WASHINGTON – Federal investigators have opened criminal inquiries into 14 companies as part of a wide-ranging investigation of the subprime mortgage crisis, focusing on accounting fraud, securitization of loans and insider trading, among other areas, the Federal Bureau of Investigation said.This is just Wall Street, right? Uh, well, you know that French bank where a single rogue trader lost over $7 billion last week? Here's the report I expected:
The FBI wouldn't identify the companies under investigation but said that generally the bureau is looking into allegations of fraud in various stages of mortgage securitization, from those who bundled the loans, to the banks that ended up holding them
PARIS - The trader accused of causing about $7 billion in losses at Societe Generale told investigators that he believes his bosses were aware of his massive risk-taking on markets but turned a blind eye as long as he earned money, a judicial official said Tuesday.If you want a stable economy, then you have to have honest, trustworthy bankers.
Societe Generale, which said last week that Kerviel’s actions cost it nearly 5 billion euros, quickly accused Kerviel of lying. In another twist to the multifaceted case, France’s financial markets authority opened an investigation into the bank, France’s second-largest.
Kerviel, a 31-year-old junior trader, told investigators of efforts to mask his massive transactions, but said the bank must nonetheless have noticed something suspicious, according to excerpts of his police testimony published in Le Monde newspaper. Kerviel’s remarks were confirmed by Isabelle Montagne, a spokeswoman for the Paris prosecutor’s office.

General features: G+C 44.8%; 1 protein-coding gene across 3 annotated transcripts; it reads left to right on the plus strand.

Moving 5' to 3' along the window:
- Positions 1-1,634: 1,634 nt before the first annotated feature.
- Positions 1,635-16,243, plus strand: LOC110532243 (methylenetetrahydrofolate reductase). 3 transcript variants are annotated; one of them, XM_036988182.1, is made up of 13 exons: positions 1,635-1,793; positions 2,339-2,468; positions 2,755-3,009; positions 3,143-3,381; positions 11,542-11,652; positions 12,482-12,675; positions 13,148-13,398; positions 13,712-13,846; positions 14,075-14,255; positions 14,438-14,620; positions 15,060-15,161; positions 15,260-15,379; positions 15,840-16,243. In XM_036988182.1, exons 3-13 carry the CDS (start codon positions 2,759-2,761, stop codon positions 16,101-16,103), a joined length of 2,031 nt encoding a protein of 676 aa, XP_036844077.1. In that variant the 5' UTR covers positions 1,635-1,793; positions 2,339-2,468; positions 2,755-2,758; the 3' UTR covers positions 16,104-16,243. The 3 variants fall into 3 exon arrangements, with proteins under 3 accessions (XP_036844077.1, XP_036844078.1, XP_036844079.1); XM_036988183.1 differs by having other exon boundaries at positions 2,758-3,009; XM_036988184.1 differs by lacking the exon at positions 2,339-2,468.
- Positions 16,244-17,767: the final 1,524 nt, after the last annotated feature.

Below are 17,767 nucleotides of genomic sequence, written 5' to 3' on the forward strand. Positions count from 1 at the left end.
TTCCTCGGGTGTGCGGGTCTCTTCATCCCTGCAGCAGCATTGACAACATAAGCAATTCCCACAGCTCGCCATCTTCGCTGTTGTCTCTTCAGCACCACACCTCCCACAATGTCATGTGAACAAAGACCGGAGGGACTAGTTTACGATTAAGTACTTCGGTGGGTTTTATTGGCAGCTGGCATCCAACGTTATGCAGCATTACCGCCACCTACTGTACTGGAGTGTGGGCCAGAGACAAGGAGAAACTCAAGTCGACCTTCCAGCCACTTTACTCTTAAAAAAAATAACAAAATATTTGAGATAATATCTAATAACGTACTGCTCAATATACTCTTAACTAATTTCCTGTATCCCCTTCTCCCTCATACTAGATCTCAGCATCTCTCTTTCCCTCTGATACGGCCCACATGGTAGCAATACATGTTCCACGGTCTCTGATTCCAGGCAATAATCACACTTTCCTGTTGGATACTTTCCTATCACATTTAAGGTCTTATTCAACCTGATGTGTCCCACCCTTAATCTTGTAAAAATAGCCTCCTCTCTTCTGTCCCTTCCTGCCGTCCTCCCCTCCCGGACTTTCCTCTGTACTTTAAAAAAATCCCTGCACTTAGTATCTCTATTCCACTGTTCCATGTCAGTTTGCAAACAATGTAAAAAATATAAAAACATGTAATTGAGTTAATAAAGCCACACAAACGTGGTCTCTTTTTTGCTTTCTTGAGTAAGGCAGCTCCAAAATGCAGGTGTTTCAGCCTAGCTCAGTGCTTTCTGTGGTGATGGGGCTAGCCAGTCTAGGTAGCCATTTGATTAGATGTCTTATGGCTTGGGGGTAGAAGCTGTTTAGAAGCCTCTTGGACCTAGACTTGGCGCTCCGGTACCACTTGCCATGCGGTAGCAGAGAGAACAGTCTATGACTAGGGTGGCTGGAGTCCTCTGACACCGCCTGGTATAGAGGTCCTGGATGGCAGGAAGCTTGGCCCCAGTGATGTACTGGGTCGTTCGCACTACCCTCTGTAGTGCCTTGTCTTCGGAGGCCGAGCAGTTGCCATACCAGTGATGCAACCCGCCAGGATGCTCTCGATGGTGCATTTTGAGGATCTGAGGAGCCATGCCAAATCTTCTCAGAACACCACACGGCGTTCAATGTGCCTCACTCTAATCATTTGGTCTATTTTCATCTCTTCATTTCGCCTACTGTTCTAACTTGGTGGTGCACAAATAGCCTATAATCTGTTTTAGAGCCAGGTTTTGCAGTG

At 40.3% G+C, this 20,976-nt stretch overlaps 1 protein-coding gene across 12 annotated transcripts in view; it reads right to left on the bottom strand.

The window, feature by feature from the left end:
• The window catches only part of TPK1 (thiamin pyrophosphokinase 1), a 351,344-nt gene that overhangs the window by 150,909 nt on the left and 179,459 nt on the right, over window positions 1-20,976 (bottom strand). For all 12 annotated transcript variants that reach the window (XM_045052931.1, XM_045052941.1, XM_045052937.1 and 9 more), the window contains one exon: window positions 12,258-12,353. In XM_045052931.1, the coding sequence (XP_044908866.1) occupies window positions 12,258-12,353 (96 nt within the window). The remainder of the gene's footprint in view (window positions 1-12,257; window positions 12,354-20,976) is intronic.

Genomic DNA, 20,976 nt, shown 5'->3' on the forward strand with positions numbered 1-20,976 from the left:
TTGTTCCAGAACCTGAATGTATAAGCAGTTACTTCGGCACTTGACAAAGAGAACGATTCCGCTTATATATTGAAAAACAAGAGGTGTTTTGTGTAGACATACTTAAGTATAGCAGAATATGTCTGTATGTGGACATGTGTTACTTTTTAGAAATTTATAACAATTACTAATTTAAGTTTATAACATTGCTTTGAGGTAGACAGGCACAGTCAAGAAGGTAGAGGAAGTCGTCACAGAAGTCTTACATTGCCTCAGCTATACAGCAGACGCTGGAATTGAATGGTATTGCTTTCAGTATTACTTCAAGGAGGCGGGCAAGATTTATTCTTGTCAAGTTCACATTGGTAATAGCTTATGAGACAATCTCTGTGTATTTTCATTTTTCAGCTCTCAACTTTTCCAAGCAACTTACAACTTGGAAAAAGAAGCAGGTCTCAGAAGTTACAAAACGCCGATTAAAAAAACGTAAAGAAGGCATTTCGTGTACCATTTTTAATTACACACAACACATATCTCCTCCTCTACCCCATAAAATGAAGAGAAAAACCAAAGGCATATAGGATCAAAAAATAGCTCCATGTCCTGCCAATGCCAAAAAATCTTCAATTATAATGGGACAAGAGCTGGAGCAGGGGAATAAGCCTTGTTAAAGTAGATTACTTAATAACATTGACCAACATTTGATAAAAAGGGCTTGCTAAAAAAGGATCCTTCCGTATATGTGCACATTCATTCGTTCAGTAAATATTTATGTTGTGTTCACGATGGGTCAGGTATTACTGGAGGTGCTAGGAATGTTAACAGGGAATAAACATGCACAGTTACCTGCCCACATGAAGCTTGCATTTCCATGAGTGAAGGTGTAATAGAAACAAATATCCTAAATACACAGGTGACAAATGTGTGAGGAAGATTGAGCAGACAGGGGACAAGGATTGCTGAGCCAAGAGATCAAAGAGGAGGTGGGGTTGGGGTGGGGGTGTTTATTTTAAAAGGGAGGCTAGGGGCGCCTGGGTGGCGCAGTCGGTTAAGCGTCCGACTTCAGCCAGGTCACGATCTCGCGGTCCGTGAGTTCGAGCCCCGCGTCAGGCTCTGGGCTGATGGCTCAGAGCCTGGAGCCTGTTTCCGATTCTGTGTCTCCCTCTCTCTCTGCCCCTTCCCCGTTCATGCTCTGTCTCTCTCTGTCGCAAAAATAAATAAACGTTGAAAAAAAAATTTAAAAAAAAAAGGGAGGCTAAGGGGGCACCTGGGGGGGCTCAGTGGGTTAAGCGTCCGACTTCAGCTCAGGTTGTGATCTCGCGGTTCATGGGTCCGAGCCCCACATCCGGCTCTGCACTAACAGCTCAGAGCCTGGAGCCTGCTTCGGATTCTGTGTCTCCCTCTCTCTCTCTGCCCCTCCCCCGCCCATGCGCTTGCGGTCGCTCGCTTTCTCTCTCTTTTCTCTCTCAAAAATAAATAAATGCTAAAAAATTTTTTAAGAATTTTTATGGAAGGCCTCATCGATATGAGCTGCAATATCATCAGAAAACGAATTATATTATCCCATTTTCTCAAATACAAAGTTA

“I can’t believe that my superiors were not aware of the amounts I was committing, it is impossible to generate such profits with small positions,” Kerviel said, according to the account confirmed by Montagne.
But Bankers are not honest and trustworth unless there are outsiders carefully watching every move they make. An unwatched banker cannot be trusted. The potential profits in banking are simply too big, the biggest profits come from the greatest risk of loss, and the damage that can be done to the overall economy by such massive bank losses are too big to trust bankers.
Score another failure for the Reagan Revolution and Sen. Phil Gramm's deregulation of banking together with the elimination of the Glass-Stegal act.